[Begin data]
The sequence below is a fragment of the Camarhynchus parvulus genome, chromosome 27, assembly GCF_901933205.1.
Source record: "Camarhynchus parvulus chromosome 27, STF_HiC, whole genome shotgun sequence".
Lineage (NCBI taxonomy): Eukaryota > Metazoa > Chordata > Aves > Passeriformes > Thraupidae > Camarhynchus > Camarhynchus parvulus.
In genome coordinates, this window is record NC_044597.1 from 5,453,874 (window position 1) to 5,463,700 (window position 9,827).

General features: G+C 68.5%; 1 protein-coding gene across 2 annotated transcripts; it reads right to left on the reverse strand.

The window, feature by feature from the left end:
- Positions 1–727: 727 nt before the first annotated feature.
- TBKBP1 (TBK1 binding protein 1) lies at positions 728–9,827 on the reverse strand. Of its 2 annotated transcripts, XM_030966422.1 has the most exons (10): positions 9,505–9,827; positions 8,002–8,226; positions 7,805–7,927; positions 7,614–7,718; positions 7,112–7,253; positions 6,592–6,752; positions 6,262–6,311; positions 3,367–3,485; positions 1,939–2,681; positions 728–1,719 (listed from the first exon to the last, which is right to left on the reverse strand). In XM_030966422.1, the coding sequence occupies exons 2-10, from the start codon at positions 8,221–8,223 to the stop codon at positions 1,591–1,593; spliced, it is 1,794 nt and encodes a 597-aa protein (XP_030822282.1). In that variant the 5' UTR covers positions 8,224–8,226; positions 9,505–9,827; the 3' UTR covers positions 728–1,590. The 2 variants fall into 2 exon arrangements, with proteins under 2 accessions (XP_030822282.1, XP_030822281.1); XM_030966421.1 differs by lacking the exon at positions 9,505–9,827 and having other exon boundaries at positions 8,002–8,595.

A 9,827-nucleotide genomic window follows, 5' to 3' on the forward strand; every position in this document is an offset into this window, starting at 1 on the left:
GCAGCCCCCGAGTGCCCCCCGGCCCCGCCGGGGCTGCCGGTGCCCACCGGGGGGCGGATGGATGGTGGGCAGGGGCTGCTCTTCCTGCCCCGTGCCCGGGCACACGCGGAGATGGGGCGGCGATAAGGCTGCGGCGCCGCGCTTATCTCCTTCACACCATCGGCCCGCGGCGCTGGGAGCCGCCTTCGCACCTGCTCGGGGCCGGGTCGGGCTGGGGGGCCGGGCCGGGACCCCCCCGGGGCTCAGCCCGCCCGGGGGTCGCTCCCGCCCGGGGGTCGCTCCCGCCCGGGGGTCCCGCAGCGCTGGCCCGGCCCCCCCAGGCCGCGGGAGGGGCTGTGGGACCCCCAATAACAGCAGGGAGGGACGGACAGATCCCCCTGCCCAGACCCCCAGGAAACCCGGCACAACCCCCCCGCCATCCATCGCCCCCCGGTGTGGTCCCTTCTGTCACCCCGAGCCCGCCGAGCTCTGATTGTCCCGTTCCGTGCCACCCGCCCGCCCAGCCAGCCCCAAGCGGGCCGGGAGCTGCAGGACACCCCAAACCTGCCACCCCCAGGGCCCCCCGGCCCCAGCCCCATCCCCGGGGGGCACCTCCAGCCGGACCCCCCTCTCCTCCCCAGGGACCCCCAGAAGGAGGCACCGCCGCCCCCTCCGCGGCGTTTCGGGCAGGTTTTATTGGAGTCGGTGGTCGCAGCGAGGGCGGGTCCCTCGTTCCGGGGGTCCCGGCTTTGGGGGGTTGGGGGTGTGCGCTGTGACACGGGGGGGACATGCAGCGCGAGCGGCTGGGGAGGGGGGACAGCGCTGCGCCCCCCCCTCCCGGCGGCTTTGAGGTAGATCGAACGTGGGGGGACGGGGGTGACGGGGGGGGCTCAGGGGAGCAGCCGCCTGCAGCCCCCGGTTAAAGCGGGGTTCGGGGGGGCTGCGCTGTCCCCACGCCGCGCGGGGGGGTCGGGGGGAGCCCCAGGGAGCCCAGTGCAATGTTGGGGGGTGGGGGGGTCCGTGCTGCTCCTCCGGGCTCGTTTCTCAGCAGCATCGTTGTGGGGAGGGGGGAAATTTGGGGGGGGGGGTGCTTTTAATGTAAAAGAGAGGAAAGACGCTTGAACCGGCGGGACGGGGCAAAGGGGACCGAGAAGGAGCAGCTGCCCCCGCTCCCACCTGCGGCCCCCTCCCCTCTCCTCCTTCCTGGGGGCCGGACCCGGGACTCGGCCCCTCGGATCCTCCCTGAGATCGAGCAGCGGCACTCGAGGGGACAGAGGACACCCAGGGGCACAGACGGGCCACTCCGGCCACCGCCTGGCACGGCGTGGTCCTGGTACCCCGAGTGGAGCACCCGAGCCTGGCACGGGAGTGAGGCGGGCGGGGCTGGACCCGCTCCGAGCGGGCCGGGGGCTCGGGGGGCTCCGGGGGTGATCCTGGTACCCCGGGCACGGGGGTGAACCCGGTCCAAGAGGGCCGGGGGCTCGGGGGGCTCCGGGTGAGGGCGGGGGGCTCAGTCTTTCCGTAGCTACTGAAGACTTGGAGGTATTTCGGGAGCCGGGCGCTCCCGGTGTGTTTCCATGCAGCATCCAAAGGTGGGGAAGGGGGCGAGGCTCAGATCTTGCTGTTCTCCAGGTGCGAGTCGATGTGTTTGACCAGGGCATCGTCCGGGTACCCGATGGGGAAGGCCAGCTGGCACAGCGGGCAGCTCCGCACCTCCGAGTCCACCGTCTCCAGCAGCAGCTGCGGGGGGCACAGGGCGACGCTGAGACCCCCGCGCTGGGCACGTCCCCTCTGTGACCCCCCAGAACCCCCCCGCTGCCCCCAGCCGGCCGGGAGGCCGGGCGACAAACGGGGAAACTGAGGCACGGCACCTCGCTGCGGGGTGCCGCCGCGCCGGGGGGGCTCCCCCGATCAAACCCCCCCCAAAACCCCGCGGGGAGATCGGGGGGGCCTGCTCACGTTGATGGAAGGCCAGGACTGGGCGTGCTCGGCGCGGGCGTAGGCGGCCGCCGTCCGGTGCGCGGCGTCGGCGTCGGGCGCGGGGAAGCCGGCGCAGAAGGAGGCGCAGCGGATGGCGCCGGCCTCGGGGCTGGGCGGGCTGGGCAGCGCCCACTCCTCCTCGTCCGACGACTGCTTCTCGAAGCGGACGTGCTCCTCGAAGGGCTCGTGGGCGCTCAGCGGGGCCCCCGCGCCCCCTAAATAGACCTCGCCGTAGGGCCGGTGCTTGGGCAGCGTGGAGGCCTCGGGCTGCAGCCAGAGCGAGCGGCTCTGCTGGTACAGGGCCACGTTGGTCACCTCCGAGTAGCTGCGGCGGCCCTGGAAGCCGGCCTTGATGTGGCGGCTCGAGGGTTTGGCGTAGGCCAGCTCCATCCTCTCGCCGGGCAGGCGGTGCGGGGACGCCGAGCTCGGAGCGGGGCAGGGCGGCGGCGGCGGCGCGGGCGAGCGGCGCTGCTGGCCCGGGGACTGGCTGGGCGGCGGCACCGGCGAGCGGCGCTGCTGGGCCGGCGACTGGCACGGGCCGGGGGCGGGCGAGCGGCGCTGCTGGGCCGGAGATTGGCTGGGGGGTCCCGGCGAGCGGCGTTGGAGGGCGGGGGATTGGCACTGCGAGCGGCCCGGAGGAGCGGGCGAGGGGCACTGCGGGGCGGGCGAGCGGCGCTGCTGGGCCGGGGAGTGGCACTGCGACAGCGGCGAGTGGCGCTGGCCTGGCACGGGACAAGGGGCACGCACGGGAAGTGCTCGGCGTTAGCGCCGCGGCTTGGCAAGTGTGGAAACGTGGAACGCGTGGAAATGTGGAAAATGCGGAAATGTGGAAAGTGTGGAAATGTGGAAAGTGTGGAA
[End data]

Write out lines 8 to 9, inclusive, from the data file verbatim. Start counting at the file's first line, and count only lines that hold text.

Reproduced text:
- TBKBP1 (TBK1 binding protein 1) lies at positions 728–9,827 on the reverse strand. Of its 2 annotated transcripts, XM_030966422.1 has the most exons (10): positions 9,505–9,827; positions 8,002–8,226; positions 7,805–7,927; positions 7,614–7,718; positions 7,112–7,253; positions 6,592–6,752; positions 6,262–6,311; positions 3,367–3,485; positions 1,939–2,681; positions 728–1,719 (listed from the first exon to the last, which is right to left on the reverse strand). In XM_030966422.1, the coding sequence occupies exons 2-10, from the start codon at positions 8,221–8,223 to the stop codon at positions 1,591–1,593; spliced, it is 1,794 nt and encodes a 597-aa protein (XP_030822282.1). In that variant the 5' UTR covers positions 8,224–8,226; positions 9,505–9,827; the 3' UTR covers positions 728–1,590. The 2 variants fall into 2 exon arrangements, with proteins under 2 accessions (XP_030822282.1, XP_030822281.1); XM_030966421.1 differs by lacking the exon at positions 9,505–9,827 and having other exon boundaries at positions 8,002–8,595.

A 9,827-nucleotide genomic window follows, 5' to 3' on the forward strand; every position in this document is an offset into this window, starting at 1 on the left: